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Quantification of Pinus pinea pinecone productivity using machine learning of UAV and field images
* 1, 2 , 3 , 1, 4 , 1, 4 , 1, 2 , 5 , 6 , 7
1  Integrative Crop Ecophysiology Group, Plant Physiology Section, Faculty of Biology, University of Barcelona, Avinguda Diagonal, 643, 08028 Barcelona Barcelona, Spain
2  AGROTECNIO (Center for Research in Agrotechnology), Av. Rovira Roure 191, 25198, Lleida, Spain.
3  Programa de Ingenierıa Electronica, Facultad de Ingenierıa, Universidad de Ibague, Carrera 22 Calle 67, Ibague 730001, Colombia.
4  AGROTECNIO (Center for Research in Agrotechnology), Av. Rovira Roure 191, Lleida 25198, Spain.
5  Consorci Forestal de Catalunya (CFC)
6  Centre de Ciència i Tecnologia Forestal de Catalunya (CTFC)
7  Joint Research Unit CTFC - Agrotecnio, Solsona, Spain
Academic Editor: Lotus Guo


Currently, Pinus pinea, a valuable Mediterranean forest species in Catalonia, Spain, pinecone production is quantified visually before harvest with a manual count of the number of pinecones of 3rd year in a selection of trees and then extrapolated to estimate forest productivity. To increase efficiency and objectivity of this process, we propose the use remote sensing to estimate pinecone productivity for every tree in a whole forest (complete coverage vs. subsampling). The use of unmanned aerial vehicle (UAV) flights with high spatial resolution imaging sensors is hypothesized to offer the most suitable platform with the most relevant image data collection from a mobile and aerial perspective. UAV flights and supplemental field data collections were carried out in several locations across Catalonia using sensors with different coverages of the visible (RGB) and near infrared (NIR) spectrum. Spectral analyses of pinecones, needles and woody branches using a field spectrometer indicated better spectral separation when using near-infrared sensors. The aerial perspective of the UAV was anticipated to reduce the percentage of hidden pinecones from a one-sided lateral perspective when conducting manual pinecone counts in the field. The fastRandomForest WEKA segmentation plugin in FIJI (Fiji is just ImageJ) was used to segment and quantify pinecones from the NIR UAV flights. Regression of manual image-based pinecone counts to field counts was R2=0.24; however, the comparison of manual image-based counts to automatic image-based counts reached R2=0.73. This research suggests pinecone counts were mostly limited by the perspective of the UAV, while the automatic image-based counting algorithm performed relatively well. In further field tests with RGB color images from the ground level, the WEKA fastRandomForest demonstrated an out of bag error of just 0.415%, further supporting the automatic counting machine learning algorithm capacities.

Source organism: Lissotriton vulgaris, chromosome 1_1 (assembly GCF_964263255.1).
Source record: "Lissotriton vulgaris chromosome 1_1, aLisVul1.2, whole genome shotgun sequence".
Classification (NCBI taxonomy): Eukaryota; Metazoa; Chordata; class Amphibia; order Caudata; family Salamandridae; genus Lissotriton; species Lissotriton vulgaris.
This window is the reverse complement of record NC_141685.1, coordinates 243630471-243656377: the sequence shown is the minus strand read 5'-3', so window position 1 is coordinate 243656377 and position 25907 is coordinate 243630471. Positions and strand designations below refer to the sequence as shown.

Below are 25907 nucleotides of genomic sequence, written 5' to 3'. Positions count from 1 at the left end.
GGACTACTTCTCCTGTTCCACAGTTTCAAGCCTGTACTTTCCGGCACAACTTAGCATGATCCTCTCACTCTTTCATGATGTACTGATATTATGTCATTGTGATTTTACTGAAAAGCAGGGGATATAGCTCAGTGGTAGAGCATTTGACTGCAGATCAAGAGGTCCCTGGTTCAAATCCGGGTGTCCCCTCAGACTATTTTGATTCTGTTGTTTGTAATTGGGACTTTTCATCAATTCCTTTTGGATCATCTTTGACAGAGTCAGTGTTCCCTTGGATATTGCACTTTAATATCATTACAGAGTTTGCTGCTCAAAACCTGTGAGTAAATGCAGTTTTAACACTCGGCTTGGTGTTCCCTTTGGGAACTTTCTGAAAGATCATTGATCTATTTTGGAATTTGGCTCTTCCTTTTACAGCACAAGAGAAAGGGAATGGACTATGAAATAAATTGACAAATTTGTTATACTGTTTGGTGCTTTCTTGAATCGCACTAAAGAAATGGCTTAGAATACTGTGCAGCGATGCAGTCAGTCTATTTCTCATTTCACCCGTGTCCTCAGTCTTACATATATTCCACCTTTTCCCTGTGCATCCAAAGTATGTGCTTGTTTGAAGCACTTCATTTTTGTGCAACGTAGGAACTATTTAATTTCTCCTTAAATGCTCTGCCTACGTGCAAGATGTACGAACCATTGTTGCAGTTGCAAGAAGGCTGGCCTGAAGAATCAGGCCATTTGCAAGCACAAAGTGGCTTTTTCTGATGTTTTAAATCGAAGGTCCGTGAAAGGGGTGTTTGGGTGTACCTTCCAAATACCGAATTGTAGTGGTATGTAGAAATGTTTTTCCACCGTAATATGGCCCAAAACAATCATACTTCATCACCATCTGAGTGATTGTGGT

Keywords: Pinus pinea; forest productivity; remote sensing; RGB; NIR; machine learning